According to Marston, the cylinders contain the earliest existing recordings of works by Bach, Wagner, Verdi, Chopin, Schumann and others. The performers include several noted composer-pianists: Sergei Taneyev, a pupil of Tchaikovsky’s who played the premiere of his Second Concerto; Anton Arensky, playing his much-loved Piano Trio No. 1 in D minor just months after it was written; and Paul Pabst, a Liszt pupil and dedicatee of pieces by Tchaikovsky and Rachmaninoff. They also include the legendary pianist Josef Hofmann in his first known recordings and singers who performed in the premieres of operas by Tchaikovsky and Rimsky-Korsakov. Some 22 of the artists, well known in their day, have not been represented on recordings until now, including Taneyev.The NYT also has put together a multimedia page with samples from the found recordings. In spite of the grainy quality of the cylinder-to-digital transfers, you can still get a decent feel for what musicians sounded like in that era. I particularly enjoyed the piano playing of Josef Hofmann and Anton Arensky. Then again, the singers....well, it only reinforces the stereotype that most singers 100 years ago would never work these days. Louisa Margaret Nicholson aka Madamoiselle Nikita has some flexibility, but those vibrato issues and the straight tone on the last note would not endear her to many current listeners. Maria Klimentova-Muromtzeva shows a bit more consistency, but the core of sound carried by the cylinder sounds little more than amateurish to my ears of 2008. Still, these recordings are a valuable tool to both collectors, performers, and educators, sho will have a lot to discover by donning the ears of 1900.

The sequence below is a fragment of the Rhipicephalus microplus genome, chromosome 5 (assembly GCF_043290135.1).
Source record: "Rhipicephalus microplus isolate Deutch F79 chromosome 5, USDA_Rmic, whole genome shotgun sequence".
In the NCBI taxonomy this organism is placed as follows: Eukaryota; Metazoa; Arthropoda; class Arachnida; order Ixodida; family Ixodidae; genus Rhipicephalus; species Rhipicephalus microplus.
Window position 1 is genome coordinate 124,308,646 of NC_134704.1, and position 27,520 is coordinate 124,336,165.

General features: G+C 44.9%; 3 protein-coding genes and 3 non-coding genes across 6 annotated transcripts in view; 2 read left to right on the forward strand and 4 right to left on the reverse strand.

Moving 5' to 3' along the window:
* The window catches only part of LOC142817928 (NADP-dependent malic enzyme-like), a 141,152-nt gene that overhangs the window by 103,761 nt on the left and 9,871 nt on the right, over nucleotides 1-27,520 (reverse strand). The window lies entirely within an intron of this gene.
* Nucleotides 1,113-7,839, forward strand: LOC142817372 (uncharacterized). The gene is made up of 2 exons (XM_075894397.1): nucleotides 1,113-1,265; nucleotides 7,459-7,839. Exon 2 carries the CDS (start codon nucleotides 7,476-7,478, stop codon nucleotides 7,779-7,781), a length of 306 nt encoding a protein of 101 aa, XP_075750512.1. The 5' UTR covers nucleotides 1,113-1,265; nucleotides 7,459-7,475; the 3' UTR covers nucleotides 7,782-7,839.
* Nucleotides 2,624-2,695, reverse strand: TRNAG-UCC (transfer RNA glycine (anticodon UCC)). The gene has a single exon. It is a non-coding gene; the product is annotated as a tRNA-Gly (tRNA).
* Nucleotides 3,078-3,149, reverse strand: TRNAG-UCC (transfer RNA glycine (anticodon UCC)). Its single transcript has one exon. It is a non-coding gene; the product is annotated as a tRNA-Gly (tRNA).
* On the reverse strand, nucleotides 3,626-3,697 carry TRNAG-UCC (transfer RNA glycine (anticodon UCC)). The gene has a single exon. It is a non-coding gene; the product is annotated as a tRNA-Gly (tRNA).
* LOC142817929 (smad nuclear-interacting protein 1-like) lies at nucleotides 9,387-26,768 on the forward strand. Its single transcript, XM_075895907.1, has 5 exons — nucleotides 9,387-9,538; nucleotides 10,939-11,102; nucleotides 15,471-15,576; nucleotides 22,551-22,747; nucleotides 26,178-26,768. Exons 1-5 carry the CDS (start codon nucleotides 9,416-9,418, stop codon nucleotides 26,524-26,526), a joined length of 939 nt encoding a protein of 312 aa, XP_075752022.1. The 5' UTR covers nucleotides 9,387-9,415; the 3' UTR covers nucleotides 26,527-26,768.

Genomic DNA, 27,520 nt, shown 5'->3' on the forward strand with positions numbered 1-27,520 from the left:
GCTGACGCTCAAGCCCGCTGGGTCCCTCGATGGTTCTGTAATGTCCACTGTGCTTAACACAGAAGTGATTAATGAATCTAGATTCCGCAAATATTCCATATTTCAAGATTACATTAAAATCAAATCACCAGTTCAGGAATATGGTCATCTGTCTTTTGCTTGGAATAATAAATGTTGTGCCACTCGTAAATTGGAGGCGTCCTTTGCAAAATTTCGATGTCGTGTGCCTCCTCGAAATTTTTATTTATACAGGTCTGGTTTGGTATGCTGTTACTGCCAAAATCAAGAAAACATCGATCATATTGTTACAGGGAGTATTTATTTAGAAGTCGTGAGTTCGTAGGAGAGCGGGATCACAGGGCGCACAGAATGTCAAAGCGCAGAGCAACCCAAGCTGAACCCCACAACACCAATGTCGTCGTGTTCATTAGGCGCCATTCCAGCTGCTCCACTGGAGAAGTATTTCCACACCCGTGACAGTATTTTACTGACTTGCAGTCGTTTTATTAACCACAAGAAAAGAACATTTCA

The NY Times Multimedia Page can be found here.
The entire collection is slated to be released shortly by Marston Records.